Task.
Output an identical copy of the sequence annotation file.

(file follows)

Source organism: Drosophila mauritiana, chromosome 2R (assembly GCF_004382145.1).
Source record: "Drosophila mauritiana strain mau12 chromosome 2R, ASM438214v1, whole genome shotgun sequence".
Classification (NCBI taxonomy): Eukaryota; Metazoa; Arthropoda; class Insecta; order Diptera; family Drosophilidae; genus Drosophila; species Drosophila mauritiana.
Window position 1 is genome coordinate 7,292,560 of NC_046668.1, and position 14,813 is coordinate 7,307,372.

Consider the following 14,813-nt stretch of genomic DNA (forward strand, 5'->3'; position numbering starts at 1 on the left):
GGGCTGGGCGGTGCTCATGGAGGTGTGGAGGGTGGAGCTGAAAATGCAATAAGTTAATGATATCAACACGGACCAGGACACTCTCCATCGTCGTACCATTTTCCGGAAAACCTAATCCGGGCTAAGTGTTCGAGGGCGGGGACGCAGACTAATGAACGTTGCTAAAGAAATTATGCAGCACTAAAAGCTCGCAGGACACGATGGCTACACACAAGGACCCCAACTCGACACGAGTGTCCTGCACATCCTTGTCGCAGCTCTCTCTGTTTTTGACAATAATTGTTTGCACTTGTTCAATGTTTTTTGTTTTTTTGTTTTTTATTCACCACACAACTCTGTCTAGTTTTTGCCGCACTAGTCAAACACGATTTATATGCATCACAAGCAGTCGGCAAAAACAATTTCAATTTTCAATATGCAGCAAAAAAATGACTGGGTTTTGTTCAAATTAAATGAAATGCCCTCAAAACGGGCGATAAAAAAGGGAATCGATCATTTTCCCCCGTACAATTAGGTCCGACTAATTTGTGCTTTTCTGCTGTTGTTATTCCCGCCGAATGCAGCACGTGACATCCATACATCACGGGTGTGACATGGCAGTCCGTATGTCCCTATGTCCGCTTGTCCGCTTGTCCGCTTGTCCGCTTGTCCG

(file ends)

Source organism: Drosophila mauritiana, chromosome 2R (assembly GCF_004382145.1).
Source record: "Drosophila mauritiana strain mau12 chromosome 2R, ASM438214v1, whole genome shotgun sequence".
Classification (NCBI taxonomy): Eukaryota; Metazoa; Arthropoda; class Insecta; order Diptera; family Drosophilidae; genus Drosophila; species Drosophila mauritiana.
Window position 1 is genome coordinate 7,292,560 of NC_046668.1, and position 14,813 is coordinate 7,307,372.

Consider the following 14,813-nt stretch of genomic DNA (forward strand, 5'->3'; position numbering starts at 1 on the left):
GGGCTGGGCGGTGCTCATGGAGGTGTGGAGGGTGGAGCTGAAAATGCAATAAGTTAATGATATCAACACGGACCAGGACACTCTCCATCGTCGTACCATTTTCCGGAAAACCTAATCCGGGCTAAGTGTTCGAGGGCGGGGACGCAGACTAATGAACGTTGCTAAAGAAATTATGCAGCACTAAAAGCTCGCAGGACACGATGGCTACACACAAGGACCCCAACTCGACACGAGTGTCCTGCACATCCTTGTCGCAGCTCTCTCTGTTTTTGACAATAATTGTTTGCACTTGTTCAATGTTTTTTGTTTTTTTGTTTTTTATTCACCACACAACTCTGTCTAGTTTTTGCCGCACTAGTCAAACACGATTTATATGCATCACAAGCAGTCGGCAAAAACAATTTCAATTTTCAATATGCAGCAAAAAAATGACTGGGTTTTGTTCAAATTAAATGAAATGCCCTCAAAACGGGCGATAAAAAAGGGAATCGATCATTTTCCCCCGTACAATTAGGTCCGACTAATTTGTGCTTTTCTGCTGTTGTTATTCCCGCCGAATGCAGCACGTGACATCCATACATCACGGGTGTGACATGGCAGTCCGTATGTCCCTATGTCCGCTTGTCCGCTTGTCCGCTTGTCCGCTTGTCCG